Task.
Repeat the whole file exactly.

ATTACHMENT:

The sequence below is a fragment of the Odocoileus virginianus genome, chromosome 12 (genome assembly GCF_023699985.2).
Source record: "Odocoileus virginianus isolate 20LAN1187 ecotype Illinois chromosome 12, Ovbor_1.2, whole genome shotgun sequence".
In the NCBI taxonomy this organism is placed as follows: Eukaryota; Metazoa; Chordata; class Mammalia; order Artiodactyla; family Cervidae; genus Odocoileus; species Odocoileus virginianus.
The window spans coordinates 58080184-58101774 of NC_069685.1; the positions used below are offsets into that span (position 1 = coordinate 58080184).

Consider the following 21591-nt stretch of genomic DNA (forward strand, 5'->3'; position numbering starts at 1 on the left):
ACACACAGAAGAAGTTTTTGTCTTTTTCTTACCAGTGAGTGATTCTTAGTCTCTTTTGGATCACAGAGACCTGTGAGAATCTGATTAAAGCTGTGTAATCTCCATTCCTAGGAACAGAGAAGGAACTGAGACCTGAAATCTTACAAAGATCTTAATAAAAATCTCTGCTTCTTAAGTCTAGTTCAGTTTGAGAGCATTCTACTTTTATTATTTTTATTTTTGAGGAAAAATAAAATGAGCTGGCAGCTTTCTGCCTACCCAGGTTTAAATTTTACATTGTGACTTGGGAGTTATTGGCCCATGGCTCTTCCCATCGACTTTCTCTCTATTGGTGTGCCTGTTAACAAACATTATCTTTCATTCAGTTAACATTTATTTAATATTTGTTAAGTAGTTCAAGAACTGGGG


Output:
The sequence below is a fragment of the Odocoileus virginianus genome, chromosome 12 (genome assembly GCF_023699985.2).
Source record: "Odocoileus virginianus isolate 20LAN1187 ecotype Illinois chromosome 12, Ovbor_1.2, whole genome shotgun sequence".
In the NCBI taxonomy this organism is placed as follows: Eukaryota; Metazoa; Chordata; class Mammalia; order Artiodactyla; family Cervidae; genus Odocoileus; species Odocoileus virginianus.
The window spans coordinates 58080184-58101774 of NC_069685.1; the positions used below are offsets into that span (position 1 = coordinate 58080184).

Consider the following 21591-nt stretch of genomic DNA (forward strand, 5'->3'; position numbering starts at 1 on the left):
ACACACAGAAGAAGTTTTTGTCTTTTTCTTACCAGTGAGTGATTCTTAGTCTCTTTTGGATCACAGAGACCTGTGAGAATCTGATTAAAGCTGTGTAATCTCCATTCCTAGGAACAGAGAAGGAACTGAGACCTGAAATCTTACAAAGATCTTAATAAAAATCTCTGCTTCTTAAGTCTAGTTCAGTTTGAGAGCATTCTACTTTTATTATTTTTATTTTTGAGGAAAAATAAAATGAGCTGGCAGCTTTCTGCCTACCCAGGTTTAAATTTTACATTGTGACTTGGGAGTTATTGGCCCATGGCTCTTCCCATCGACTTTCTCTCTATTGGTGTGCCTGTTAACAAACATTATCTTTCATTCAGTTAACATTTATTTAATATTTGTTAAGTAGTTCAAGAACTGGGG